Mutations In SID2, A Novel Gene In Saccharomyces Cerevisiae, Cause Synthetic Lethality With sic1 Seletion And May Cause A Defect During S Phase

M. D. Jacobsen
Claudia Ximena Muñoz , '99, Swarthmore College
Kirstin Suzanne Knox , '99, Swarthmore College
Beth Ellen Williams , '01, Swarthmore College
Lenette Lin Lu , '02, Swarthmore College
F. R. Cross
Elizabeth Ann Vallen, Swarthmore College

This work is available from PubMed Central at PMC1461789.

Abstract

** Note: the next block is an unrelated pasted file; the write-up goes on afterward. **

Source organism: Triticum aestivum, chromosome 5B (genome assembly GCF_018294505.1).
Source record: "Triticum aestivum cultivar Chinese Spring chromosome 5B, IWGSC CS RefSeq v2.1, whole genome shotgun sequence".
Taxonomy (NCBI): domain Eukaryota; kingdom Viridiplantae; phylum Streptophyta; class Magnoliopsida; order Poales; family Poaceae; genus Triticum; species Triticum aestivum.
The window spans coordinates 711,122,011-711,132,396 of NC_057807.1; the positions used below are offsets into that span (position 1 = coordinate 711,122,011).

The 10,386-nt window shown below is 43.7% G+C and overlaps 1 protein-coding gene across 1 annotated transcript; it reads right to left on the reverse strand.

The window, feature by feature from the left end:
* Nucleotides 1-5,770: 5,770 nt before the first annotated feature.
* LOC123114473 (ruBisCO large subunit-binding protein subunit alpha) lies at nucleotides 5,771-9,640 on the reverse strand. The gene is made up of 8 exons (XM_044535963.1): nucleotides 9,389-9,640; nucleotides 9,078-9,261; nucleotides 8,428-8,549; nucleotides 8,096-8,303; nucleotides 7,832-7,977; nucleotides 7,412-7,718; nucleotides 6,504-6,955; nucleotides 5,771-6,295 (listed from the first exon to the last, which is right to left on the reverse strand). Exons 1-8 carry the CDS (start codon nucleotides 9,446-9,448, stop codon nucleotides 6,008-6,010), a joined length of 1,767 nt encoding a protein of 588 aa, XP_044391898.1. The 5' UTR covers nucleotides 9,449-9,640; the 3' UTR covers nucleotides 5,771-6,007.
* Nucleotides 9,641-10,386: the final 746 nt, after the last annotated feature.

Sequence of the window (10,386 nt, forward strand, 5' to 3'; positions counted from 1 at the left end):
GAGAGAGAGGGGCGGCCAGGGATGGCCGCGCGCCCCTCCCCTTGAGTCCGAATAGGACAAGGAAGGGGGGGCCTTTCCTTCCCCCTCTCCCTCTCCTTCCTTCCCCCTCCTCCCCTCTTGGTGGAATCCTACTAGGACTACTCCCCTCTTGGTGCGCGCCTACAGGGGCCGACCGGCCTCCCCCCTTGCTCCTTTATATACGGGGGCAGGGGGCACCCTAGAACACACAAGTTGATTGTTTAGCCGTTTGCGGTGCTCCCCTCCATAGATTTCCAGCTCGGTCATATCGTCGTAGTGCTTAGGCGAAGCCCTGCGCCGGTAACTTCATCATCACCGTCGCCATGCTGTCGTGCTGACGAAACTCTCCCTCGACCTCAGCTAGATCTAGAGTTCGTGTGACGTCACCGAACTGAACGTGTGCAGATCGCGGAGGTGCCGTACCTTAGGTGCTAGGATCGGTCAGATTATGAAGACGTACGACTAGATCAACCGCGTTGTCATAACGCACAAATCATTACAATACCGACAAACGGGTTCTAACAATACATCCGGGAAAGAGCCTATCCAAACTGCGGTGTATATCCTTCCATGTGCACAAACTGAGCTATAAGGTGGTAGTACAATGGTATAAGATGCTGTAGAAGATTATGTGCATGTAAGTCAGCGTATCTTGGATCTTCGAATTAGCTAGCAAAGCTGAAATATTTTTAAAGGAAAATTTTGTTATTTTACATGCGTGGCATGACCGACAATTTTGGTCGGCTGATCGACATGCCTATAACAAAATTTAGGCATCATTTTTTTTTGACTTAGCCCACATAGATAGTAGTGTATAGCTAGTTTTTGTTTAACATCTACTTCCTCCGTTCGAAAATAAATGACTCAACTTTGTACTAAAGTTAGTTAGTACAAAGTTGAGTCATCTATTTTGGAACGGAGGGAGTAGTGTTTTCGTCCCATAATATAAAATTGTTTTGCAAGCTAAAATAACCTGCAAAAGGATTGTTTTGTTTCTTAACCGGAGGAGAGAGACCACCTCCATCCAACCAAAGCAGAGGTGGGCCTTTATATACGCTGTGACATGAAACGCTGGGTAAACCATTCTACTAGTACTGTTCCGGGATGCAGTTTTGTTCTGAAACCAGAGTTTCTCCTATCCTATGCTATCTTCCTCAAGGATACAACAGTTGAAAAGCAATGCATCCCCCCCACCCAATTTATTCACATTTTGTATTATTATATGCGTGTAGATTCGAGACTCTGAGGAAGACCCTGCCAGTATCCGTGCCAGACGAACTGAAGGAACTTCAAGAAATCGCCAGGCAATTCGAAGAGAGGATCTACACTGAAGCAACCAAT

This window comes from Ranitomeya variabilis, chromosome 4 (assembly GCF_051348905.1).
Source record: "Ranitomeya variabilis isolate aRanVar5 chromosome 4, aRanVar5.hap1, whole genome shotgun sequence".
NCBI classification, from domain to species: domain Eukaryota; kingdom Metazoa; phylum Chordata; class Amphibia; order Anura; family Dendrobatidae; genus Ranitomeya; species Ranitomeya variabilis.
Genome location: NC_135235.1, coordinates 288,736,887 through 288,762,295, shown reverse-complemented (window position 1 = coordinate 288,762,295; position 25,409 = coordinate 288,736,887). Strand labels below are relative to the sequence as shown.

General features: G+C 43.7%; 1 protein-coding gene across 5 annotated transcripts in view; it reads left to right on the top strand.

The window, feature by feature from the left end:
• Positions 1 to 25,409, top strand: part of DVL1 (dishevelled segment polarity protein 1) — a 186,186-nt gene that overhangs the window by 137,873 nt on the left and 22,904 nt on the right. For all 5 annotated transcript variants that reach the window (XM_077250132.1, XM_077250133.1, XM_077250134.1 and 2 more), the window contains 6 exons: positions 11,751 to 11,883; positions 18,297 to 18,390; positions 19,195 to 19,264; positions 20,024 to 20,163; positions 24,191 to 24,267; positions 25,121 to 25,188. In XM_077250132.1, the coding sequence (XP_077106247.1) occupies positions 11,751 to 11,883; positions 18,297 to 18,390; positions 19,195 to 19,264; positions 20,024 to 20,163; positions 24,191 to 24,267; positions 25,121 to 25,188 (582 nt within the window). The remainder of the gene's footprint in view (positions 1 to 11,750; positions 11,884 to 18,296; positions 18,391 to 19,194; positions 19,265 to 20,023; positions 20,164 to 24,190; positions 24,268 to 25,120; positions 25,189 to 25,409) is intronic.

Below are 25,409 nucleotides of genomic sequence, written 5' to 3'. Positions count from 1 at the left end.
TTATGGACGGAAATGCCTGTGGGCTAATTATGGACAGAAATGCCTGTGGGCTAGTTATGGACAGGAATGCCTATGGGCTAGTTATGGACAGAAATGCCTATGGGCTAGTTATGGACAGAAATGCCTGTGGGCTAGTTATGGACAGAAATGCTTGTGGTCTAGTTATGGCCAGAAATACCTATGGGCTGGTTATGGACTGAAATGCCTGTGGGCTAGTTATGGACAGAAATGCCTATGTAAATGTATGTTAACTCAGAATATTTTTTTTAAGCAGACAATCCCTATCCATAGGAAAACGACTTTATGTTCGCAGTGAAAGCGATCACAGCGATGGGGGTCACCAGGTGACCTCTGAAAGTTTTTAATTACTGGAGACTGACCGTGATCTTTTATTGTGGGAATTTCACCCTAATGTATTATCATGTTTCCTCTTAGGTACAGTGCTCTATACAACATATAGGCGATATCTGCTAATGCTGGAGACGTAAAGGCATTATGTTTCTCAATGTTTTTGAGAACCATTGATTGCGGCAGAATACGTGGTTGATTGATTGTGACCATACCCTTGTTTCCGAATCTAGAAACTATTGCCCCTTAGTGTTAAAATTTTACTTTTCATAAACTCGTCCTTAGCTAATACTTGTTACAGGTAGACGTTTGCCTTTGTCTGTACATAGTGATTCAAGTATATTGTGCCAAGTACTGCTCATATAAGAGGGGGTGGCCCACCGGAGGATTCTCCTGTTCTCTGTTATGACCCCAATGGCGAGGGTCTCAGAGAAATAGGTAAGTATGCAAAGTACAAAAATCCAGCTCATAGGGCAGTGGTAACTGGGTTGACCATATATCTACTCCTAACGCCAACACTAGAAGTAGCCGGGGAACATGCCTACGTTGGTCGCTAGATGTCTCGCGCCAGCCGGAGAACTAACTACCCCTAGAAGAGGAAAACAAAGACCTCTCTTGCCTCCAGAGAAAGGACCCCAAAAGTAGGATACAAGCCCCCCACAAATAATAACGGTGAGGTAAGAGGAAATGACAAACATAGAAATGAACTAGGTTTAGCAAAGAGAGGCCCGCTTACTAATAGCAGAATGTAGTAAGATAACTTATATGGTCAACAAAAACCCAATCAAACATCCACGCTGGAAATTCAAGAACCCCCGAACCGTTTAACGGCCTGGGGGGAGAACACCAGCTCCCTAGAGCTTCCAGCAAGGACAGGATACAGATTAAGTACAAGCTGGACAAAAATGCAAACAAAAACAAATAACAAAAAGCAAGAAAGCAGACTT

SIC1 encodes a nonessential B-type cyclin/CDK inhibitor that functions at the G1/S transition and the exit from mitosis. To understand more completely the regulation of these transitions, mutations causing synthetic lethality with sic1 Delta were isolated. In this screen, we identified a novel gene, SID2, which encodes an essential protein that appears to be required for DNA replication or repair. sid2-1 sic1 Delta strains and sid2-21 temperature-sensitive strains arrest preanaphase as large-budded cells with a single nucleus, a short spindle, and an approximately 2C DNA content. RAD9, which is necessary for the DNA damage checkpoint, is required for the preanaphase arrest of sid2-1 sic1 Delta cells. Analysis of chromosomes in mutant sid2-21 cells by field inversion gel electrophoresis suggests the presence of replication forks and bubbles at the arrest. Deleting the two S phase cyclins, CLB5 and CLB6, substantially suppresses the sid2-1 sic1 Delta inviability, while stabilizing Clb5 protein exacerbates the defects of sid2-1 sic1 Delta cells. In synchronized sid2-1 mutant strains, the onset of replication appears normal, but completion of DNA synthesis is delayed. sid2-1 mutants are sensitive to hydroxyurea indicating that sid2-1 cells may suffer DNA damage that, when combined with additional insult, leads to a decrease in viability. Consistent with this hypothesis, sid2-1 rad9 cells are dead or very slow growing even when SIC1 is expressed.